11. Where is the marshaling yard?
To help your driver locate the show's marshaling yard, include a map and/or the address of the site. (This information is typically included in your exhibitor kit.) Marshaling yards are generally in the same empty lots near the convention center regardless of the trade show, but depending on the experience of the driver and the accurateness of the GSC's directional signage, they can be hard to find. In fact, I've had drivers miss their targeted check-in times when there wasn't a physical address for them to punch into their GPS – and that was an expensive mistake as they drove around in circles trying to locate the elusive check-in point.
12. What is the final destination of your freight?
Is your shipment on a one-way trip, or have you scheduled a round-trip shipment to the show and back to the freight's origin? I'm amazed at how many exhibitors don't book their freight round-trip with the same transportation carrier. A ridiculous amount of freight gets forced back to the GSC at the end of every show because exhibitors don't arrange for a carrier to come pick it up. So plan ahead and make sure your freight gets home as quickly, safely, and inexpensively as possible by simply ensuring you book a round-trip shipment.
The best advertisement I ever saw from a specialized exhibit carrier comprised a photograph of a van and the words "Contents: one trade show manager's entire career." By avoiding the aforementioned errors and oversights, you can make sure your exhibit freight is secure and at the show site when you need it – and that your career is intact as well.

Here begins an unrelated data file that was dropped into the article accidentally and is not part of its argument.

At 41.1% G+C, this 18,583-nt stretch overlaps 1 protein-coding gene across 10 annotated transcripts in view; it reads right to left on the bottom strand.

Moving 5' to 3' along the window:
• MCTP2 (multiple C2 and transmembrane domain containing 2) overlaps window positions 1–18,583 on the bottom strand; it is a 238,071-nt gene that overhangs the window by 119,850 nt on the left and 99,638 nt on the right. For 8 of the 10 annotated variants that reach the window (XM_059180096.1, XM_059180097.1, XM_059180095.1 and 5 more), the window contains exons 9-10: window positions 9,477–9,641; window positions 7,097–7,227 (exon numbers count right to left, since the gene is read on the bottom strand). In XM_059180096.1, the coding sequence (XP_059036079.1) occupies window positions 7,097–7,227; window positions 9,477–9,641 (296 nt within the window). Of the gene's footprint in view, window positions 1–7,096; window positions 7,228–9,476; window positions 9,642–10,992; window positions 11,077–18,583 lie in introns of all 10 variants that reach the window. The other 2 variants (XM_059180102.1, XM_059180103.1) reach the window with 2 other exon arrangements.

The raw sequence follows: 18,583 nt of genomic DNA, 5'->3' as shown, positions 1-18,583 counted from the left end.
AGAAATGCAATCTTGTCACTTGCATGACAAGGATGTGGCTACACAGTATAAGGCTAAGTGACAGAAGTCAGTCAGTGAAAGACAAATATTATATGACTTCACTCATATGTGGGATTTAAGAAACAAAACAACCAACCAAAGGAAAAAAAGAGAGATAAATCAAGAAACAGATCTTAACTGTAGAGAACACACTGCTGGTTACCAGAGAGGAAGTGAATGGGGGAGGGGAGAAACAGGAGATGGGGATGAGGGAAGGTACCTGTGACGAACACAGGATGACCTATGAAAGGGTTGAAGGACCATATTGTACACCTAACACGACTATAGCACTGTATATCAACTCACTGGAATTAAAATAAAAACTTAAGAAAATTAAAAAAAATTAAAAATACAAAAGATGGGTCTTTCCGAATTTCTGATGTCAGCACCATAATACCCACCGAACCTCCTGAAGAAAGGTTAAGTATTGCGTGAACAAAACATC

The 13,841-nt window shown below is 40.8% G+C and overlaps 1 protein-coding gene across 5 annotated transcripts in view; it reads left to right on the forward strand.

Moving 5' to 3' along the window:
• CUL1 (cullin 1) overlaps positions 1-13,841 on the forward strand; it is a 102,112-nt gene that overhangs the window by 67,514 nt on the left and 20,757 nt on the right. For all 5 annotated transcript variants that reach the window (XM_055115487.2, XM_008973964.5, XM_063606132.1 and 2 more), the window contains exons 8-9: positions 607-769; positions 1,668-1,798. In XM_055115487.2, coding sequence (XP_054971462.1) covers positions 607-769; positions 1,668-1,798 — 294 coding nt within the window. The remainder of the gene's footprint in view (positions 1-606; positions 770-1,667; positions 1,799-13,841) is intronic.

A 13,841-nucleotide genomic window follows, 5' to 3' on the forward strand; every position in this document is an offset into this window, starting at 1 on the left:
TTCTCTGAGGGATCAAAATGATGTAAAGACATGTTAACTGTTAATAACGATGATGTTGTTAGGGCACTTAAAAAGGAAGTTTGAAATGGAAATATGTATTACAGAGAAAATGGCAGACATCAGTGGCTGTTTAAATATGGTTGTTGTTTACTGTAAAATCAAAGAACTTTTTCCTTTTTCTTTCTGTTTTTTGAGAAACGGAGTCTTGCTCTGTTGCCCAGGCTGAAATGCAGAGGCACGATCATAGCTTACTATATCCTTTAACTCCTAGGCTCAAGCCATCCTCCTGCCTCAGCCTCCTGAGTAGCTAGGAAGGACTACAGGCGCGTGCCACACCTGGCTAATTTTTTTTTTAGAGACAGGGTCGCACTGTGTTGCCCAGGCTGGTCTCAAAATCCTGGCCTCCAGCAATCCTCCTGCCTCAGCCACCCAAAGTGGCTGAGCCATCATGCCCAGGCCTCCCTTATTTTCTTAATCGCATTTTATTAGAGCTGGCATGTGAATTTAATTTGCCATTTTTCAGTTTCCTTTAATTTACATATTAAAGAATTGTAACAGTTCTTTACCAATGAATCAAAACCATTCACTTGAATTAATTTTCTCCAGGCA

CTSM, CEM, CMP, CMM
"The Booth Mom," is an independent exhibit project manager, trainer, speaker, consultant, and an Exhibitor Conference faculty member. CandyAdams@BoothMom.com
Exhibit managers have two options for where to ship exhibits: 1) to an advance warehouse, where they receive 30 days of free storage, or 2) directly to the show site. Shipping to the advance warehouse gets your freight on the show floor before direct shipments begin unloading. One limitation of the advance warehouse is that it does not accept pad-wrapped freight. Shipping to the advance warehouse also requires additional labor and equipment, which may raise your material-handling costs. Another liability is that exhibit materials are not always stored in an actual warehouse; they may be stored in unsecured trailers. Shipping direct to site allows you to avoid these risks, and it may be cheaper depending on warehouse labor rates. However, with direct-to-site shipments the time that your freight will unload is unpredictable and based on the check-in time of your truck, the efficiency of the marshaling process, and the availability of docks with access to your space. You can also split your shipment and send some items to the advance warehouse and others direct to site. Some exhibitors ship their carpet, pad, and exhibit to the advance warehouse to gain extra setup time and send their display products, giveaways, and other supplies direct to the show site.